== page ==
From the makers of The Toys that made Us comes a docuseries that is presented in pretty much the same way as the one about 80's toys.
While the two series have a great deal in common about their presentation and editing / directing, so far I feel as though this is a much better program.
I think a bit part of the reason why I have already been hooked on this series is because they started out with Die Hard, which is a film that I think is one of the best Christmas movies ever made (and yes, it is a Christmas movie - hasn't that debate been settled?) and then it moves on to Dirty Dancing, Home Alone, and the Ghostbusters - which is also one of the best movies ever made.
Now I don't know if they chose these movies for this specific reason, but i was surprised to find out that both Die Hard and Dirty Dancing, arguably two of the most iconic movies of the 80's were both nearly thrown out because producers and studios didn't believe they were worth a crap. I guess it just goes to show that producers don't always know what TF they are talking about because they both broke records with their eventual box-office take.
Dirty Dancing actually had to be made by a studio that specialized in making soft porn because all the major studios gave a flat answer of "NO" when proposed with the idea.
The series takes us behind the scenes and gives us what i consider to be very interesting information about the making of these films such as the fact that Die Hard was originally offered to almost everyone in Hollywood except Bruce Willis and for contractual reasons it had to first be offered to Frank Siantra who was nearly 70 years old at the time. Thankfully, Ol' Blue Eyes had zero interest in doing the film. It was later offered to Clint Eastwood, Arnold, Stallone, Robert Redford, and Burt Reynolds - just to name a few and all of them turned it down. Bruce Willis didn't want it either but was offered such a massive sum of money that he couldn't refuse.
Now just think for a second... can you really imagine any of the above names as John McClane other than Bruce?
Anyway, that is the sort of information that is portrayed in the series and it is inter-spliced with audition footage and also background information on all the major characters in the various films. For instance: I had no idea that Alan Rickman was p a classically trained Shakespearean actor and focused mostly on stage acting. Nor did i know that that Karl Vreski, the tall blonde dude in the Die Hard was an accomplished ballet dancer who had very little interest in doing films at all.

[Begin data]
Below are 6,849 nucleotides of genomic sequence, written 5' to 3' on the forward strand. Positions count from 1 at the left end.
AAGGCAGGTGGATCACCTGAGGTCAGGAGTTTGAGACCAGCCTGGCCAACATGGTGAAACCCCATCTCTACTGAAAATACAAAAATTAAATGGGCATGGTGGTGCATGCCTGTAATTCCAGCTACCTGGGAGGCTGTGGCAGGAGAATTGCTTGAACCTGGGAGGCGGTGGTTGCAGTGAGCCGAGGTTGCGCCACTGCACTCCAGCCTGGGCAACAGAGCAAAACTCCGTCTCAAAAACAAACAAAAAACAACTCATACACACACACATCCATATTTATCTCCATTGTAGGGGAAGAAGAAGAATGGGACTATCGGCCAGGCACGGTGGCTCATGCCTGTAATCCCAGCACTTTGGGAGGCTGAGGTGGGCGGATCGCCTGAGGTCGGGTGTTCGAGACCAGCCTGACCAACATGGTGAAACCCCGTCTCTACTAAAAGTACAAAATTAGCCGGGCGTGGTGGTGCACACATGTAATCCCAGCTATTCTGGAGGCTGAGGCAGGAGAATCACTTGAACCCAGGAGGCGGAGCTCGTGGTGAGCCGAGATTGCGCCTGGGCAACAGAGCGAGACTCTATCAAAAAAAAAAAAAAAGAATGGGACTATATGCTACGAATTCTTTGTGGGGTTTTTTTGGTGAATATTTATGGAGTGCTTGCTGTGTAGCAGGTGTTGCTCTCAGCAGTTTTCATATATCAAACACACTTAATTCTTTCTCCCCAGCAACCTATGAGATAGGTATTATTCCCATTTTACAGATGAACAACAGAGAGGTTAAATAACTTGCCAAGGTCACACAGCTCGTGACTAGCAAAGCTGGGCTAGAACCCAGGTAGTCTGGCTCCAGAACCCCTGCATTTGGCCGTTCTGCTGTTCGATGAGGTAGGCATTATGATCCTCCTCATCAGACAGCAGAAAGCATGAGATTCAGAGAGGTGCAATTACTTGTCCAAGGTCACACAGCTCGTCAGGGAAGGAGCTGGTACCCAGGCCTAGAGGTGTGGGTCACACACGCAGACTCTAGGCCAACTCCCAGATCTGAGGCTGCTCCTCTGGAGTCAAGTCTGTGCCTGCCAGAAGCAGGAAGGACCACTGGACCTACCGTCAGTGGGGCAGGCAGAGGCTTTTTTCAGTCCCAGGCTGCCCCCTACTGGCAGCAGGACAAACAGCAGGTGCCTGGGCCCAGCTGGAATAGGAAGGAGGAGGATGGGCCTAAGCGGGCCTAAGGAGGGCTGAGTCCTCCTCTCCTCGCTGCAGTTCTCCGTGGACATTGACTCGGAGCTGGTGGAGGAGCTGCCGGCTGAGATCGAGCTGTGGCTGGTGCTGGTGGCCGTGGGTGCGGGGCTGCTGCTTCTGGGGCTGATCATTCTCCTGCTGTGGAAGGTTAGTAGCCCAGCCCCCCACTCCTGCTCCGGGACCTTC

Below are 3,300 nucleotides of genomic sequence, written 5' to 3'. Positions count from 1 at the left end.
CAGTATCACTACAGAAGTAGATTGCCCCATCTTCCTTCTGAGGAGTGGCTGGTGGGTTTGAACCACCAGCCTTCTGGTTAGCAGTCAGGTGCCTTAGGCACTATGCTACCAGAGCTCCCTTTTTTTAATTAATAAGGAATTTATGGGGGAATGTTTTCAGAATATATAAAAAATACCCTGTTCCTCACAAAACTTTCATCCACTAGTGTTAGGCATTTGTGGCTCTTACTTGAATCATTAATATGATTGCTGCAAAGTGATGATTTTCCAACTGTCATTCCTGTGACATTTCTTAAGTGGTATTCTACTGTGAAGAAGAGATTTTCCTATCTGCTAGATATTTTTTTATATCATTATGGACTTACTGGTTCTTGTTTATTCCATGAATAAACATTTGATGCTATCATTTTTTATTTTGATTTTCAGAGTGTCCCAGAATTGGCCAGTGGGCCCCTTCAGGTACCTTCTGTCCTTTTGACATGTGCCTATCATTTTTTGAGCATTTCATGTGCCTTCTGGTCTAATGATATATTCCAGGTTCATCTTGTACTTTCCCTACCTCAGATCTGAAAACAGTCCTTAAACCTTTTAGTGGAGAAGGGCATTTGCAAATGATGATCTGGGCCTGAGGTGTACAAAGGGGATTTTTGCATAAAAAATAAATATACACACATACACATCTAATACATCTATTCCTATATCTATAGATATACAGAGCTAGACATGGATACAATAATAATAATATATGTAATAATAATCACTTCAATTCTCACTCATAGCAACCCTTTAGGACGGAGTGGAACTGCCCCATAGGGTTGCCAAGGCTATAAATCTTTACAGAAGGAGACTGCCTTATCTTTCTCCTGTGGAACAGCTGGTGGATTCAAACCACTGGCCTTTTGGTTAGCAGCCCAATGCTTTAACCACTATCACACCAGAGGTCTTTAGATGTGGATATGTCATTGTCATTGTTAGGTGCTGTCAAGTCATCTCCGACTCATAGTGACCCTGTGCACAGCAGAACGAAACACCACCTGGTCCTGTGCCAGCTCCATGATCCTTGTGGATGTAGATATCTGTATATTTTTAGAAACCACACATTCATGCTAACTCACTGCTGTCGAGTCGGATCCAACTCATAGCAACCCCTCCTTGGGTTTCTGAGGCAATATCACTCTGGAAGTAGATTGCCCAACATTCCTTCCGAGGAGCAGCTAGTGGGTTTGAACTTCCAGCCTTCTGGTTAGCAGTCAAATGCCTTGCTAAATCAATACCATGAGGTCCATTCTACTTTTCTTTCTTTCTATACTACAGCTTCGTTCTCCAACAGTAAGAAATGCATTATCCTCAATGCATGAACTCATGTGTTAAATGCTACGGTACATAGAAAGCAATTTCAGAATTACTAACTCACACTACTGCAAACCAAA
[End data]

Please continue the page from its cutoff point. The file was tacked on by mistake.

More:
Just like with The Toys that Made Us, the makers of the series don't seem to have enough clout to get interviews with the top stars in the films but they do get some access and this provides for really fun commentary from people that were there when it happened.
https://www.youtube.com/watch?v=KmxU31re22k clip source
I wasn't really impressed with The Toys that Made Us and was actually pretty hesitant to watch this because of it... but they piqued my interest when I saw there was going to be a feature on Die Hard so i gave it a shot. I don't regret it at all and think you should give this one a go as well, particularly if you were alive when these films were released.
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There is a series on I think AMC where they take a decade at a time and talk about the most influential movies of that decade. It has been pretty interesting to watch so far. This show sounds like it is a bit like "Pop up video". I used to love that show. There was a network that incorporate the little bubbles into movies for a time with all kinds of cool tidbits and facts. That is the kind of pop culture stuff I love.
Can't relate to most of the movies bar Home alone and Die hard because I watched them when they were already old. Also, I think Homealone was in the 90s and dirty dancing well was dirty dancing, the title alone rules it out of my childhood lol.
It would be interesting to watch the documentary though, its not unthinkable to have Stallone or Arnold playing that role but I also doubt it would have gone on for as long as it did.
It is amazing how something that isn't wanted by anyone becomes a hit and a classic. Not only production companies but actors have also rejected movies and why we had Harrison Ford as Indiana Jones. Can't remember who was meant to be cast but glad he gave up the chance. Netflix has definitely got some decent stuff if you look. Curious to what you think about The Irishmen.